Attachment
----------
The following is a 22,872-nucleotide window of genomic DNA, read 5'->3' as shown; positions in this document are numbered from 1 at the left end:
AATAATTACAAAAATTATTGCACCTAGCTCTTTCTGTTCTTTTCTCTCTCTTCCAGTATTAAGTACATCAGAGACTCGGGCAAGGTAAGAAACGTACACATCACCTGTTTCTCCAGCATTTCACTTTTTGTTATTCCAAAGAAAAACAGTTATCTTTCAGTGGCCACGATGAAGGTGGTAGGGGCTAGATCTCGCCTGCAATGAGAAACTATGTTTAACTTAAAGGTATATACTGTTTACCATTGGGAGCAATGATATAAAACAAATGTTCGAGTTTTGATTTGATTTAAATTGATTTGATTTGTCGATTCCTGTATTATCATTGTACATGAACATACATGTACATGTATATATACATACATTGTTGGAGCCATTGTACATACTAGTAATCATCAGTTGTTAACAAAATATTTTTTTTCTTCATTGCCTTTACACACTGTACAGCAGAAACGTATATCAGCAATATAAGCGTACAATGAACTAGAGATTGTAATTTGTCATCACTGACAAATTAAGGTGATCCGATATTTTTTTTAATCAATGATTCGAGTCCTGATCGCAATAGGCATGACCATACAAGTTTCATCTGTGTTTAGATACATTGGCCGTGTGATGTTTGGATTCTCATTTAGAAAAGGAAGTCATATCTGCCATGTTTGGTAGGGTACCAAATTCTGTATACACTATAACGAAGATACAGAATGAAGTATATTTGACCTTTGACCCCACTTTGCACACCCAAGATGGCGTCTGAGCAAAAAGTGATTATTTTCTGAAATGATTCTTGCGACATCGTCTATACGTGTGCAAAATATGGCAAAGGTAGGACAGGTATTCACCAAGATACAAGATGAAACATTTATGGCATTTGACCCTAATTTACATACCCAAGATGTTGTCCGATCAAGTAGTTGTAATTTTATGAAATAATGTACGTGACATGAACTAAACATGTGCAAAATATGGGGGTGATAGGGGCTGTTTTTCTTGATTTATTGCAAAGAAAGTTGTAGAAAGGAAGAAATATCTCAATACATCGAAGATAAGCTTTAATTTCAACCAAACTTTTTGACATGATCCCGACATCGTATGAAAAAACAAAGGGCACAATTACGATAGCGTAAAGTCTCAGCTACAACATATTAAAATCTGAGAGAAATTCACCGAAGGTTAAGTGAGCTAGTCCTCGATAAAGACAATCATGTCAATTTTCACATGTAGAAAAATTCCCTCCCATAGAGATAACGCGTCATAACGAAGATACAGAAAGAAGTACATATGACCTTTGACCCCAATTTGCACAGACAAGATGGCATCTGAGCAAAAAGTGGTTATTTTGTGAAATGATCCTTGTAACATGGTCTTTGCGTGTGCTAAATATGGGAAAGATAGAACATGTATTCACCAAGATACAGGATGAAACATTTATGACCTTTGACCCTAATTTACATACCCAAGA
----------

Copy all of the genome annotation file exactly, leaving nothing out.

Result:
The following is a 22,872-nucleotide window of genomic DNA, read 5'->3' as shown; positions in this document are numbered from 1 at the left end:
AATAATTACAAAAATTATTGCACCTAGCTCTTTCTGTTCTTTTCTCTCTCTTCCAGTATTAAGTACATCAGAGACTCGGGCAAGGTAAGAAACGTACACATCACCTGTTTCTCCAGCATTTCACTTTTTGTTATTCCAAAGAAAAACAGTTATCTTTCAGTGGCCACGATGAAGGTGGTAGGGGCTAGATCTCGCCTGCAATGAGAAACTATGTTTAACTTAAAGGTATATACTGTTTACCATTGGGAGCAATGATATAAAACAAATGTTCGAGTTTTGATTTGATTTAAATTGATTTGATTTGTCGATTCCTGTATTATCATTGTACATGAACATACATGTACATGTATATATACATACATTGTTGGAGCCATTGTACATACTAGTAATCATCAGTTGTTAACAAAATATTTTTTTTCTTCATTGCCTTTACACACTGTACAGCAGAAACGTATATCAGCAATATAAGCGTACAATGAACTAGAGATTGTAATTTGTCATCACTGACAAATTAAGGTGATCCGATATTTTTTTTAATCAATGATTCGAGTCCTGATCGCAATAGGCATGACCATACAAGTTTCATCTGTGTTTAGATACATTGGCCGTGTGATGTTTGGATTCTCATTTAGAAAAGGAAGTCATATCTGCCATGTTTGGTAGGGTACCAAATTCTGTATACACTATAACGAAGATACAGAATGAAGTATATTTGACCTTTGACCCCACTTTGCACACCCAAGATGGCGTCTGAGCAAAAAGTGATTATTTTCTGAAATGATTCTTGCGACATCGTCTATACGTGTGCAAAATATGGCAAAGGTAGGACAGGTATTCACCAAGATACAAGATGAAACATTTATGGCATTTGACCCTAATTTACATACCCAAGATGTTGTCCGATCAAGTAGTTGTAATTTTATGAAATAATGTACGTGACATGAACTAAACATGTGCAAAATATGGGGGTGATAGGGGCTGTTTTTCTTGATTTATTGCAAAGAAAGTTGTAGAAAGGAAGAAATATCTCAATACATCGAAGATAAGCTTTAATTTCAACCAAACTTTTTGACATGATCCCGACATCGTATGAAAAAACAAAGGGCACAATTACGATAGCGTAAAGTCTCAGCTACAACATATTAAAATCTGAGAGAAATTCACCGAAGGTTAAGTGAGCTAGTCCTCGATAAAGACAATCATGTCAATTTTCACATGTAGAAAAATTCCCTCCCATAGAGATAACGCGTCATAACGAAGATACAGAAAGAAGTACATATGACCTTTGACCCCAATTTGCACAGACAAGATGGCATCTGAGCAAAAAGTGGTTATTTTGTGAAATGATCCTTGTAACATGGTCTTTGCGTGTGCTAAATATGGGAAAGATAGAACATGTATTCACCAAGATACAGGATGAAACATTTATGACCTTTGACCCTAATTTACATACCCAAGA